2020 Back to School Part 3: Cutting Down on Screen Time

Screen Time and Kids: What’s Ok? And How Can You Get There?

Before COVID-19, there was already concern about the amount of time kids and teens spend glued to media screens. Now it’s bigger than ever, with families spending more time at home, parents trying to do their jobs from their kitchens, and many schools in remote learning mode at least part of the time.

Screens often hijack time that should go to sleeping, exercising, and connecting with family and friends, face-to-face, resulting in tired, cranky kids, at risk for poor physical and mental health. Astonishingly, kids age 8 to 18 spend more than seven hours a day on screens, not counting school or homework time. That’s the equivalent of 114 days per year – so there’s good reason for concern.

What can parents do? “Families should proactively think about their children’s media use and talk with children about it, because too much media use can mean that children don’t have enough time during the day to play, study, talk, or sleep,” says Jenny Radesky, M.D., an American Academy of Pediatrics Fellow.

Creating a family media plan

Setting a reasonable screen time limit depends on your child’s age. The American Academy of Pediatrics recommend that children ages 2 to 5 have no more than one hour per day of high-quality screen time. For older kids and teens, it’s important to establish limits for media use as well as screen-free times (like family meals) and screen-free locations (like bedrooms).

Many experts advocate creating a complete media plan that covers everything from online safety and etiquette to when, where, and how long devices can be used to getting enough sleep and exercise. The AAP offers a template on their web site: visit healthychild.org and type “family media plan” in the search bar.

If this seems like a Herculean task, start smaller by addressing the points below. Keep in mind that parenting experts say the most successful plans happen when kids share their ideas, too.

  • Set a reasonable daily limit for fun media time. Maybe it’s 1 hour for a favorite video game after playing outside and setting the table for dinner. Or 30 minutes with friends on social media after homework is done.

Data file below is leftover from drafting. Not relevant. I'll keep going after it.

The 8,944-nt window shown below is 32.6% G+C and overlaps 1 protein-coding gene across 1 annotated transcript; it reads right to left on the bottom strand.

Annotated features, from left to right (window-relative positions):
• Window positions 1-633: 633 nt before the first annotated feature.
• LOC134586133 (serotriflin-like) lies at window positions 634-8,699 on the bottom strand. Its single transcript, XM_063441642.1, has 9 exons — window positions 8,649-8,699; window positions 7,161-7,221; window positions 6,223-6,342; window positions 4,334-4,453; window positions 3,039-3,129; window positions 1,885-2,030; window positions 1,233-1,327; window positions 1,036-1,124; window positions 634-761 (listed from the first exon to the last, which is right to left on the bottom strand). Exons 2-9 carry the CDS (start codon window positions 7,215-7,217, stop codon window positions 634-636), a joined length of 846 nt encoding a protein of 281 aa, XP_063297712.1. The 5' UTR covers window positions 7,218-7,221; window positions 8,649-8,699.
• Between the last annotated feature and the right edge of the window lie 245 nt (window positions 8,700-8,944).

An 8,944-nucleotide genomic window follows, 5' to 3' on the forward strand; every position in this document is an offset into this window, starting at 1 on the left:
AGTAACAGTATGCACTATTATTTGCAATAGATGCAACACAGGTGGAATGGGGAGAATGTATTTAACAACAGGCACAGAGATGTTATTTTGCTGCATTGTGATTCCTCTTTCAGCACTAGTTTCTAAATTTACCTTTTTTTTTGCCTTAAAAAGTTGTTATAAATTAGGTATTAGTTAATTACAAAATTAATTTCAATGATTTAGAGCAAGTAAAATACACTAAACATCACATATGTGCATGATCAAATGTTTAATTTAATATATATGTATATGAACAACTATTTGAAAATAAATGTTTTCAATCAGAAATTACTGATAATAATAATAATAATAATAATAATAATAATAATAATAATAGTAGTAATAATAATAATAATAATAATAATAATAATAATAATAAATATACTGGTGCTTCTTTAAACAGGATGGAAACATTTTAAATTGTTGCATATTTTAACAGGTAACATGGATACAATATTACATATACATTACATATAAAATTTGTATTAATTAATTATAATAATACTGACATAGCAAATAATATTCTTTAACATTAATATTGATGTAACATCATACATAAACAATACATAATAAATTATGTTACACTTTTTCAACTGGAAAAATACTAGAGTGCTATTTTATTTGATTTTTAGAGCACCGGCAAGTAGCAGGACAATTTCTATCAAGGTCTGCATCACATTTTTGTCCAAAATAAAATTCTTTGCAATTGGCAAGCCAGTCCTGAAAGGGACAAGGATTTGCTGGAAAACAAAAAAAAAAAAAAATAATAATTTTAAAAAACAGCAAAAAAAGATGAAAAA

• Set expectations for bedrooms and bedtimes. For younger kids, keep screens in common areas like the kitchen or family room. For older kids, clear bedrooms of screens at least one hour before bedtime or use an app that disables devices at a time you set.
  • Safeguard family togetherness. Create everyday time to talk and interact where no one – not even you – is distracted by devices. Maybe it’s breakfast or dinner – or both. Maybe it’s anytime you’re together in the car, excluding long trips. Maybe you set up a couple of events each week, like a four-square challenge and a taco night, to create regular blocks of screen-free time.
  • Be the change. Want your kids to cut screen time? Do it with them. Delete an app you tend to get lost in. Swap a TV show that tempts you to binge for a great book. Set a hands-off period for your own phone after dinner. Most importantly, talk about your goal with your kids. Explain why it’s important to you and how you’re going about forming a new habit.

Keeping the peace

Of course, even with rules in place, conflicts are bound to pop up. Delaney Ruston, M.D., maker of the film Screenagers and author of book Parenting in the Screen Age (due out this month), shares her “three absolutes” strategy to help parents be effective in these situations. The first part is to be absolutely clear about the rules you set, the consequences that follow if rules are disregarded, and why those rules are important.

Second, if a rule is broken, stay calm and avoid “giving energy” to the situation by blowing up in anger. She calls this absolute no. If your teen’s phone is in her room after hours, take a breath, ask for the phone, and say goodnight. The next morning, restate the rule, have her hand over the phone 30 minutes early that night, and tell her tomorrow she can keep it until the normal time. “You want her to be able to get another chance soon to show she can follow the boundaries — our kids can do that, and we want to give them opportunities to show they can,” says Ruston in a recent blog post.

The final piece is absolute yes. Notice positive actions your child takes and reflect what that shows about him or her. Ruston shares this example: “I noticed you put your phone away last night without me asking, that really shows a lot of respect, and how reliable you are.”

Have alternate ideas

Some kids have no trouble replacing screens with other pursuits. Other need direction. Start an ongoing list with your kids of things they can do that don’t involve screens and devices. Post it on the fridge for easy access. Need help? Download 101 Screen Free Activities, Screen-Free Bingo and more resources at screenfree.org.

Finally, try not to stress on a day when things slip. There will be days when screen use is heavy and days when it’s lighter. The important thing is establishing a healthy balance overall.